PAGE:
By Stacey Kallem,
Barbara H. Chaiyachati,
and Irène P. Mathieu
One of the most rewarding parts of training to be a pediatrician is caring for a newborn patient and then watching that child grow up into a bright, curious, and engaging toddler. However, all too often, we see those perfect newborns we care for face obstacles beyond their control that hinder healthy development.
Adversity in the first few years of life, such as poverty, parental substance abuse, and neighborhood violence, can result in toxic stress, or dangerously high stress over long periods of time. Toxic stress has a significant negative impact on brain development - nearly all of which occurs within the first five years of life.
But there is cause for hope. Research shows that supportive relationships with caring adults in structured environments, such as those found in prekindergarten programs, can mitigate the effects of toxic stress. That is why, along with two dozen colleagues from across the state, we recently went to Harrisburg to urge our legislators to increase Pennsylvania's investment in pre-K programs.
Children engaged in high-quality preschool show improved interpersonal skills and better self-regulation and cognitive skills than those in lower-quality programs. In addition, high-quality education in the first few years of life results in improved educational outcomes, fewer adolescent pregnancies, and decreased involvement in the criminal justice system.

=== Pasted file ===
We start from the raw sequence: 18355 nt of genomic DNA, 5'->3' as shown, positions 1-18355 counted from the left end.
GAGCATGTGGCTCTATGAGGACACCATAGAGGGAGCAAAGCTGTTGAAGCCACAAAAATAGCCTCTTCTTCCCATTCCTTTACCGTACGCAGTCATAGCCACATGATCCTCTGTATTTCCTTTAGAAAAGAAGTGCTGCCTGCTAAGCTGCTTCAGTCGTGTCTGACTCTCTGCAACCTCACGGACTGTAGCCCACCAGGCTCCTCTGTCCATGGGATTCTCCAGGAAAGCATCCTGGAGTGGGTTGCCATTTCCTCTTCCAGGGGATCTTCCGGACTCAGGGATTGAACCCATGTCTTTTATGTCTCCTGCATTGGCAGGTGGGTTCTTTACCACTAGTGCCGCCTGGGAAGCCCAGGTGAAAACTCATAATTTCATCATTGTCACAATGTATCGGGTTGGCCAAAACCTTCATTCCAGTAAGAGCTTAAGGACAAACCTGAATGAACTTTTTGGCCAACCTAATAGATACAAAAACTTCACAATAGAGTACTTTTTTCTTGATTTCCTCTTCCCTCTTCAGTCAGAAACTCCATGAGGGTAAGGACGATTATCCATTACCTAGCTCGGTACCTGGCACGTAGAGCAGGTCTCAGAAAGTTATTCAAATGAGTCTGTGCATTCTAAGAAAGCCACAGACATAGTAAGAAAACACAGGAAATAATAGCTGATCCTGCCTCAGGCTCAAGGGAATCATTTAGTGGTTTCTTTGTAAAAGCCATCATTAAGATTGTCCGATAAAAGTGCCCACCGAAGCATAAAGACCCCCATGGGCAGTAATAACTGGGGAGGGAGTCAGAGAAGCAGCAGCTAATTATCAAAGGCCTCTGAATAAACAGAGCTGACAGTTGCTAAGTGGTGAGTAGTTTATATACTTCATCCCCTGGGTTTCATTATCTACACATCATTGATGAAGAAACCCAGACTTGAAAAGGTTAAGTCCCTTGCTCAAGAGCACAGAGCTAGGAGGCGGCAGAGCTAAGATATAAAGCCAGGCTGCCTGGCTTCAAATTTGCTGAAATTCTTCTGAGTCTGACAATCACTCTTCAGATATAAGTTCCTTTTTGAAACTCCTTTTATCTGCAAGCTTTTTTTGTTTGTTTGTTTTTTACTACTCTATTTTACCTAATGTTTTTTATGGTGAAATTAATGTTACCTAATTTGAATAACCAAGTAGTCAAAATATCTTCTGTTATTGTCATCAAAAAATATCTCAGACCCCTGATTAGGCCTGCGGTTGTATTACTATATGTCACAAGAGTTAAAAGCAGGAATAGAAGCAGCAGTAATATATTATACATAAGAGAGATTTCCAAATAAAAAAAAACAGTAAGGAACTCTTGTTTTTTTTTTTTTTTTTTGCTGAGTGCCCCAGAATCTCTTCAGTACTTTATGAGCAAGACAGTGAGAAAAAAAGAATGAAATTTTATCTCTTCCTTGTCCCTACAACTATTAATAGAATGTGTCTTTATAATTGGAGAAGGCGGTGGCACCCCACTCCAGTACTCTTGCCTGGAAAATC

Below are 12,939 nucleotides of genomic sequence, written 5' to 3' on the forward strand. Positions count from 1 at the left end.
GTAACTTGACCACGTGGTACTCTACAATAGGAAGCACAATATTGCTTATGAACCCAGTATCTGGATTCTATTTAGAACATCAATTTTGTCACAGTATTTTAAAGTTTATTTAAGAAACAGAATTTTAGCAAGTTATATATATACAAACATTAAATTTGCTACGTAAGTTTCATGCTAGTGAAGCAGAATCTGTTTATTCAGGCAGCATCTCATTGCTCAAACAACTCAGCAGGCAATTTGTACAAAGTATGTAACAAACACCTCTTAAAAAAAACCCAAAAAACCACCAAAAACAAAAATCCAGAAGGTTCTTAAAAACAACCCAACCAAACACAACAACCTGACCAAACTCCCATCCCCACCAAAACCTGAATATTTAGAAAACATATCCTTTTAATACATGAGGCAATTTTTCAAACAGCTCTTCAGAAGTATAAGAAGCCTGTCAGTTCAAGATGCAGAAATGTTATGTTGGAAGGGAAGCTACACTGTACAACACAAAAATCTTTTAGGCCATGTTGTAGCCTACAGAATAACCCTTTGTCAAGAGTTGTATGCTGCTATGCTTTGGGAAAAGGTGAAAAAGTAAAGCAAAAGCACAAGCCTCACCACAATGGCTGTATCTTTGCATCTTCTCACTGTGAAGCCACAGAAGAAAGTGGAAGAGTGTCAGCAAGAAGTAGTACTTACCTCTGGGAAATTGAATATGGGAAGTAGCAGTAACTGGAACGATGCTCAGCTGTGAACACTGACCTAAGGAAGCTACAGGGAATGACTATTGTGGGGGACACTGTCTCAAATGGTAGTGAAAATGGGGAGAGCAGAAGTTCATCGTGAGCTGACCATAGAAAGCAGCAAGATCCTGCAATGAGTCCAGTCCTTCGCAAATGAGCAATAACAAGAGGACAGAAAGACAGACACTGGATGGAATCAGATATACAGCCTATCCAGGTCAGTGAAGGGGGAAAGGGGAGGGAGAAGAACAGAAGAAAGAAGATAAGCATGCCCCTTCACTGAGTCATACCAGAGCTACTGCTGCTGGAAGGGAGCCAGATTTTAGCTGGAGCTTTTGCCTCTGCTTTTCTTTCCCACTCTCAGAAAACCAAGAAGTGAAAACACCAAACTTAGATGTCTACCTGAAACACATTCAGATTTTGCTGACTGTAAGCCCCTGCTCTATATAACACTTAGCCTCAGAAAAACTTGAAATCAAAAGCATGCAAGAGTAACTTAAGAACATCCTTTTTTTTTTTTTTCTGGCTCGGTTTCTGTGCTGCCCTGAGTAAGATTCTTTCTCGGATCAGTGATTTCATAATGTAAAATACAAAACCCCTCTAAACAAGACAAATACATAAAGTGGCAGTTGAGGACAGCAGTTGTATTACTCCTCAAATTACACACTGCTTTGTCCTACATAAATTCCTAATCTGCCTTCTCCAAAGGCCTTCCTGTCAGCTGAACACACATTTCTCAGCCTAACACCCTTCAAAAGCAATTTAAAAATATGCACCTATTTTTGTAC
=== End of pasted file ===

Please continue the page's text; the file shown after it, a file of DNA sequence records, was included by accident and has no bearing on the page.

In Pennsylvania, only 30 percent of the low-income 3- and 4-year-olds who qualify for state-funded pre-K are able to receive these services. This is not for lack of interest; in fact, the waiting lists for programs like Head Start and Pre-K Counts are extensive. Rather, 70 percent of our neediest children are not given the right start on life for one simple reason: We don't adequately fund these essential programs.
As pediatricians, we find this concerning. If we want to maximize the potential of Pennsylvania's children, we need more state funding for pre-K. We are asking for an increase of $90 million during fiscal year 2016-17, which would give 7,400 more children access to pre-K across the state. While this figure may sound daunting, research has shown that for every dollar invested in preschool, society saves up to $17 on special education, incarceration, and social services.
The data are clear. Our children cannot wait until age 5 to receive formal, quality education; their brains are developing rapidly long before kindergarten. When we miss out on this critical window of development, we miss out on immeasurable human potential and reinforce inequities through cycles of poverty.
Each year we fail to act is a year of lost opportunity. Let's not lose this year.
Stacey Kallem, M.D., is a third-year resident in Philadelphia. Stacey.email@example.com